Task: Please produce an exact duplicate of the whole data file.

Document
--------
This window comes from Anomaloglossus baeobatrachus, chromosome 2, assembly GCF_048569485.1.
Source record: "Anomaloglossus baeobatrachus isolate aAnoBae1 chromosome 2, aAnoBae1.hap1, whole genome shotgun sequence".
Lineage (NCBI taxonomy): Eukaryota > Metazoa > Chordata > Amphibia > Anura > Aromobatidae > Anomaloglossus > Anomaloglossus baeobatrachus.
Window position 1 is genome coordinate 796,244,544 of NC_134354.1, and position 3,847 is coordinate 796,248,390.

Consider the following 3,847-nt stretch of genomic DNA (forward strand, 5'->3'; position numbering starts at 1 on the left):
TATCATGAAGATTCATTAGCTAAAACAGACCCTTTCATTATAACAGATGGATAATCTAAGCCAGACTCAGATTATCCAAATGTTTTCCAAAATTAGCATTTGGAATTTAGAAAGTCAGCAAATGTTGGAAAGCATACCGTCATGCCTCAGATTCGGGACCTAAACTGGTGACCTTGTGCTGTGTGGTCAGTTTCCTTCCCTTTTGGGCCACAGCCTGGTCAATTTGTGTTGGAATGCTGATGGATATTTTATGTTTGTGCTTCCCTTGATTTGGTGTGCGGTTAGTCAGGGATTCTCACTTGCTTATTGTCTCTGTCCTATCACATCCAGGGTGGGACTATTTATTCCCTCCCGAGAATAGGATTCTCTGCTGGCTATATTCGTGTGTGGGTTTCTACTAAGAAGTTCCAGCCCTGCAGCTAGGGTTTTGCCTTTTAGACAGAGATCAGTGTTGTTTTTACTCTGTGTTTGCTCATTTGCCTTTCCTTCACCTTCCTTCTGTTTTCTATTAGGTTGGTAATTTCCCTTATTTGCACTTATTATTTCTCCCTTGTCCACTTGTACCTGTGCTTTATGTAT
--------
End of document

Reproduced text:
This window comes from Anomaloglossus baeobatrachus, chromosome 2, assembly GCF_048569485.1.
Source record: "Anomaloglossus baeobatrachus isolate aAnoBae1 chromosome 2, aAnoBae1.hap1, whole genome shotgun sequence".
Lineage (NCBI taxonomy): Eukaryota > Metazoa > Chordata > Amphibia > Anura > Aromobatidae > Anomaloglossus > Anomaloglossus baeobatrachus.
Window position 1 is genome coordinate 796,244,544 of NC_134354.1, and position 3,847 is coordinate 796,248,390.

Consider the following 3,847-nt stretch of genomic DNA (forward strand, 5'->3'; position numbering starts at 1 on the left):
TATCATGAAGATTCATTAGCTAAAACAGACCCTTTCATTATAACAGATGGATAATCTAAGCCAGACTCAGATTATCCAAATGTTTTCCAAAATTAGCATTTGGAATTTAGAAAGTCAGCAAATGTTGGAAAGCATACCGTCATGCCTCAGATTCGGGACCTAAACTGGTGACCTTGTGCTGTGTGGTCAGTTTCCTTCCCTTTTGGGCCACAGCCTGGTCAATTTGTGTTGGAATGCTGATGGATATTTTATGTTTGTGCTTCCCTTGATTTGGTGTGCGGTTAGTCAGGGATTCTCACTTGCTTATTGTCTCTGTCCTATCACATCCAGGGTGGGACTATTTATTCCCTCCCGAGAATAGGATTCTCTGCTGGCTATATTCGTGTGTGGGTTTCTACTAAGAAGTTCCAGCCCTGCAGCTAGGGTTTTGCCTTTTAGACAGAGATCAGTGTTGTTTTTACTCTGTGTTTGCTCATTTGCCTTTCCTTCACCTTCCTTCTGTTTTCTATTAGGTTGGTAATTTCCCTTATTTGCACTTATTATTTCTCCCTTGTCCACTTGTACCTGTGCTTTATGTAT